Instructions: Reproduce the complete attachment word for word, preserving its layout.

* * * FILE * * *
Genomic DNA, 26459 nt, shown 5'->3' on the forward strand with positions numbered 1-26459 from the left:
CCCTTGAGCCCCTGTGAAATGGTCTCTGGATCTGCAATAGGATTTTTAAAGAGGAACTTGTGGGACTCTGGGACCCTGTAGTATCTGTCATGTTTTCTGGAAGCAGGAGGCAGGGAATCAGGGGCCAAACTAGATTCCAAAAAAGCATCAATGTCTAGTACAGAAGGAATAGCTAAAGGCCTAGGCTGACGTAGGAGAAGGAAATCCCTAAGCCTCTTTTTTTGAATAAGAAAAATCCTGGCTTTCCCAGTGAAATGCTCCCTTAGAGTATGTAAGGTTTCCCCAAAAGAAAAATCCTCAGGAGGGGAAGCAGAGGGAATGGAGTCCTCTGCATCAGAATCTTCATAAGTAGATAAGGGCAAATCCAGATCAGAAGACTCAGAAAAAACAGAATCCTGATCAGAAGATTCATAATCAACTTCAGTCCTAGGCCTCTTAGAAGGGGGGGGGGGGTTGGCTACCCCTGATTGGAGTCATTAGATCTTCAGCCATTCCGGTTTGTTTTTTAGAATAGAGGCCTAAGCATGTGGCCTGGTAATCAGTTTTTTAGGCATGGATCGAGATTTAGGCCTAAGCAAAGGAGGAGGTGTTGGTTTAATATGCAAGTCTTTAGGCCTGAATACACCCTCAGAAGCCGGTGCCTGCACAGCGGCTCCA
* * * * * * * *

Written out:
Genomic DNA, 26459 nt, shown 5'->3' on the forward strand with positions numbered 1-26459 from the left:
CCCTTGAGCCCCTGTGAAATGGTCTCTGGATCTGCAATAGGATTTTTAAAGAGGAACTTGTGGGACTCTGGGACCCTGTAGTATCTGTCATGTTTTCTGGAAGCAGGAGGCAGGGAATCAGGGGCCAAACTAGATTCCAAAAAAGCATCAATGTCTAGTACAGAAGGAATAGCTAAAGGCCTAGGCTGACGTAGGAGAAGGAAATCCCTAAGCCTCTTTTTTTGAATAAGAAAAATCCTGGCTTTCCCAGTGAAATGCTCCCTTAGAGTATGTAAGGTTTCCCCAAAAGAAAAATCCTCAGGAGGGGAAGCAGAGGGAATGGAGTCCTCTGCATCAGAATCTTCATAAGTAGATAAGGGCAAATCCAGATCAGAAGACTCAGAAAAAACAGAATCCTGATCAGAAGATTCATAATCAACTTCAGTCCTAGGCCTCTTAGAAGGGGGGGGGGGGTTGGCTACCCCTGATTGGAGTCATTAGATCTTCAGCCATTCCGGTTTGTTTTTTAGAATAGAGGCCTAAGCATGTGGCCTGGTAATCAGTTTTTTAGGCATGGATCGAGATTTAGGCCTAAGCAAAGGAGGAGGTGTTGGTTTAATATGCAAGTCTTTAGGCCTGAATACACCCTCAGAAGCCGGTGCCTGCACAGCGGCTCCA